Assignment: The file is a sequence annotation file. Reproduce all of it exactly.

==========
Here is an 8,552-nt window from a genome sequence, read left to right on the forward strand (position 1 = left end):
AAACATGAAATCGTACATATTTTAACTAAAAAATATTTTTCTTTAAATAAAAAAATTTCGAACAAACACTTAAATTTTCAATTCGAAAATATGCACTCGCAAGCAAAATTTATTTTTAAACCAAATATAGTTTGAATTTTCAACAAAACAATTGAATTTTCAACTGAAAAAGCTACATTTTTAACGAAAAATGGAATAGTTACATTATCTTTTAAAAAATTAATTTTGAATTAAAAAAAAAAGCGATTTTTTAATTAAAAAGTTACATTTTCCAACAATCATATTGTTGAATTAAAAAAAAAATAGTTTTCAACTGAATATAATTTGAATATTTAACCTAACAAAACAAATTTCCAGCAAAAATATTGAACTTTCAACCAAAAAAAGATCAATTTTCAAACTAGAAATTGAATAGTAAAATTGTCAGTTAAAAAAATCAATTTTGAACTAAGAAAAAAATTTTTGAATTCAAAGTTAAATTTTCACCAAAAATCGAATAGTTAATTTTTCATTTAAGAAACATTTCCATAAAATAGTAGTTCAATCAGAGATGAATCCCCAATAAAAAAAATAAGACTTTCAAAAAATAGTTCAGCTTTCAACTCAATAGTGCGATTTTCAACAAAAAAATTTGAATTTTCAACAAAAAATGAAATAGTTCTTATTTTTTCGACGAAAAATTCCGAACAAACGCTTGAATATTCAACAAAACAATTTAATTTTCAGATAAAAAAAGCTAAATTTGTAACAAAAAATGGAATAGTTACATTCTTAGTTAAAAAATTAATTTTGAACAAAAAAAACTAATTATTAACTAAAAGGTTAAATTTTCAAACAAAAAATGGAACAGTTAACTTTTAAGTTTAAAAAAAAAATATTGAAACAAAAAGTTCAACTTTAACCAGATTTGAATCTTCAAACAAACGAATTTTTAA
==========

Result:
Here is an 8,552-nt window from a genome sequence, read left to right on the forward strand (position 1 = left end):
AAACATGAAATCGTACATATTTTAACTAAAAAATATTTTTCTTTAAATAAAAAAATTTCGAACAAACACTTAAATTTTCAATTCGAAAATATGCACTCGCAAGCAAAATTTATTTTTAAACCAAATATAGTTTGAATTTTCAACAAAACAATTGAATTTTCAACTGAAAAAGCTACATTTTTAACGAAAAATGGAATAGTTACATTATCTTTTAAAAAATTAATTTTGAATTAAAAAAAAAAGCGATTTTTTAATTAAAAAGTTACATTTTCCAACAATCATATTGTTGAATTAAAAAAAAAATAGTTTTCAACTGAATATAATTTGAATATTTAACCTAACAAAACAAATTTCCAGCAAAAATATTGAACTTTCAACCAAAAAAAGATCAATTTTCAAACTAGAAATTGAATAGTAAAATTGTCAGTTAAAAAAATCAATTTTGAACTAAGAAAAAAATTTTTGAATTCAAAGTTAAATTTTCACCAAAAATCGAATAGTTAATTTTTCATTTAAGAAACATTTCCATAAAATAGTAGTTCAATCAGAGATGAATCCCCAATAAAAAAAATAAGACTTTCAAAAAATAGTTCAGCTTTCAACTCAATAGTGCGATTTTCAACAAAAAAATTTGAATTTTCAACAAAAAATGAAATAGTTCTTATTTTTTCGACGAAAAATTCCGAACAAACGCTTGAATATTCAACAAAACAATTTAATTTTCAGATAAAAAAAGCTAAATTTGTAACAAAAAATGGAATAGTTACATTCTTAGTTAAAAAATTAATTTTGAACAAAAAAAACTAATTATTAACTAAAAGGTTAAATTTTCAAACAAAAAATGGAACAGTTAACTTTTAAGTTTAAAAAAAAAATATTGAAACAAAAAGTTCAACTTTAACCAGATTTGAATCTTCAAACAAACGAATTTTTAA